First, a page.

Read more: IBCERCC Report Breast Cancer and the Environment: Prioritizing Prevention

Shoe Stories of Sausalito Donates to ZBC


Shoe Stories of Sausalito, a brand new luxury shoe and bag boutique in downtown Sausalito, is generously donating 10% of their proceeds through the end of October to the Roni Peskin Mentzer Memorial Fund of Zero Breast Cancer. Check out their fall line of designer women's footwear on Facebook as well as their website and learn more about Shoe Stories Sausalito from ABC 7's story on the new boutique.

Shoe Stories of Sausalito is located at 22 El Portal, Sausalito, CA 94965



Zero Breast Cancer is a proud member of the California Breast Cancer Mapping Project

breastcancermappingprojectphotoOn Tuesday, November 27, 2012 the Public Health Institute released a study that spurs important dialogue around breast cancer in California. The California Breast Cancer Mapping Project was funded by the California Breast Cancer Research Program of the University of California to explore the feasibility of mapping areas in the state with elevated breast cancer rates in a manner that is useful to diverse stakeholders. Multi-disciplinary staff affiliated with the Public Health  Institute recruited an advisory group (AG) of breast cancer advocates, clinicians, and public health practitioners to develop a mapping protocol that would identify geographic areas most impacted by breast cancer.

Read more: Zero Breast Cancer is a proud member of the California Breast Cancer Mapping Project

Honor Thy Healer 2013 - Call for Award Nominations

November 20, 2012
Contact: Susan Schwartz, Education Director; This email address is being protected from spambots. You need JavaScript enabled to view it.

Zero Breast Cancer invites 2013 Honor Thy Healer award nominations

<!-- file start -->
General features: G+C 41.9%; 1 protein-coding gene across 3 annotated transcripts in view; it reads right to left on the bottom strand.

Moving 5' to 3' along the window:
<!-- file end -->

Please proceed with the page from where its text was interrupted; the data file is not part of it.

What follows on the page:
(San Rafael, Calif) --- Zero Breast Cancer, a community non-profit organization based in Marin County, invites nominations from the public for the Healing Professional and Healing Partner awards to be presented at the Honor Thy Healer dinner and awards program on Thursday, May 9th 2013, at the Mill Valley Community Center. Attendees will include breast cancer survivors and supporters, public officials, business and professional leaders, honorees and associates, community members and friends of Zero Breast Cancer.

Read more: Honor Thy Healer 2013 - Call for Award Nominations

In Memorium of Roni Peskin Mentzer (1945-2013)



 Roni Francine

Zero Breast Cancer mourns the death of Roni Peskin Mentzer, Emeritus member of our Board of Directors, who died on July 3, 2013, following a long and courageous battle with breast cancer.  A founding member of Zero Breast Cancer, known then as Marin Breast Cancer Watch, Roni’s personal experience fueled her determination to find out why women living in Marin County had such a high incidence of the disease.   Although she did not completely conquer breast cancer, she triumphed in the way that she lived throughout her illness, which included her many contributions to her community.

roni flavia


A New York City native and former kindergarten teacher, Roni’s career included corporate sales and interior design in the Bay Area.  She was a world traveler and arts enthusiast who channeled her creative talents into fundraising events for Zero Breast Cancer (ZBC) and fiber arts explorations with the Plexus Arts Group.   Being ill with breast cancer, particularly in recent years, never deprived Roni of her curiosity, easy wit, and her capacity to be completely alive each day of her life.  As recently as the spring of 2012, with her devoted husband Dr. William Mentzer, she danced the tango in Buenos Aries, Argentina.